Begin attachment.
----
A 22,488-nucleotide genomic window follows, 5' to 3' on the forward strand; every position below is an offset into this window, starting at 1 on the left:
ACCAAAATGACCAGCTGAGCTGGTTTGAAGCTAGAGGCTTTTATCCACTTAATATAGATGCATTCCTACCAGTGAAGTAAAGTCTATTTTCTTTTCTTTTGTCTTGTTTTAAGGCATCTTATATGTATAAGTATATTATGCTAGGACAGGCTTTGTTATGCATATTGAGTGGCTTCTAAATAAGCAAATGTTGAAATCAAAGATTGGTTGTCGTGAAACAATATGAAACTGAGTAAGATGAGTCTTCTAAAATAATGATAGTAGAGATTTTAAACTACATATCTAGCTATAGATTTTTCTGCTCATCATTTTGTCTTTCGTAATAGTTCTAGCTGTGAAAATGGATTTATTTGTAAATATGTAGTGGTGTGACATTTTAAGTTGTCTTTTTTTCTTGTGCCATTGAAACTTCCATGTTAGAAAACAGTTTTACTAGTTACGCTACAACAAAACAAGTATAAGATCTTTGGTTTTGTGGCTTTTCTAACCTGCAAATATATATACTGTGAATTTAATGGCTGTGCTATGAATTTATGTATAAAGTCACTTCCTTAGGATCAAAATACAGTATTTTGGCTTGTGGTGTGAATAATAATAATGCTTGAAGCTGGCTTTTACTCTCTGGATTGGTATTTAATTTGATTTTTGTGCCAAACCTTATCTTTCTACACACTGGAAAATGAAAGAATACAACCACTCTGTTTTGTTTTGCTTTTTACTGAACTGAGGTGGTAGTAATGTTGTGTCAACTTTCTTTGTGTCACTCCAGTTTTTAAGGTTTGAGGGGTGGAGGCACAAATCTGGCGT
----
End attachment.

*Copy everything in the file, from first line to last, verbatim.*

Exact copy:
A 22,488-nucleotide genomic window follows, 5' to 3' on the forward strand; every position below is an offset into this window, starting at 1 on the left:
ACCAAAATGACCAGCTGAGCTGGTTTGAAGCTAGAGGCTTTTATCCACTTAATATAGATGCATTCCTACCAGTGAAGTAAAGTCTATTTTCTTTTCTTTTGTCTTGTTTTAAGGCATCTTATATGTATAAGTATATTATGCTAGGACAGGCTTTGTTATGCATATTGAGTGGCTTCTAAATAAGCAAATGTTGAAATCAAAGATTGGTTGTCGTGAAACAATATGAAACTGAGTAAGATGAGTCTTCTAAAATAATGATAGTAGAGATTTTAAACTACATATCTAGCTATAGATTTTTCTGCTCATCATTTTGTCTTTCGTAATAGTTCTAGCTGTGAAAATGGATTTATTTGTAAATATGTAGTGGTGTGACATTTTAAGTTGTCTTTTTTTCTTGTGCCATTGAAACTTCCATGTTAGAAAACAGTTTTACTAGTTACGCTACAACAAAACAAGTATAAGATCTTTGGTTTTGTGGCTTTTCTAACCTGCAAATATATATACTGTGAATTTAATGGCTGTGCTATGAATTTATGTATAAAGTCACTTCCTTAGGATCAAAATACAGTATTTTGGCTTGTGGTGTGAATAATAATAATGCTTGAAGCTGGCTTTTACTCTCTGGATTGGTATTTAATTTGATTTTTGTGCCAAACCTTATCTTTCTACACACTGGAAAATGAAAGAATACAACCACTCTGTTTTGTTTTGCTTTTTACTGAACTGAGGTGGTAGTAATGTTGTGTCAACTTTCTTTGTGTCACTCCAGTTTTTAAGGTTTGAGGGGTGGAGGCACAAATCTGGCGT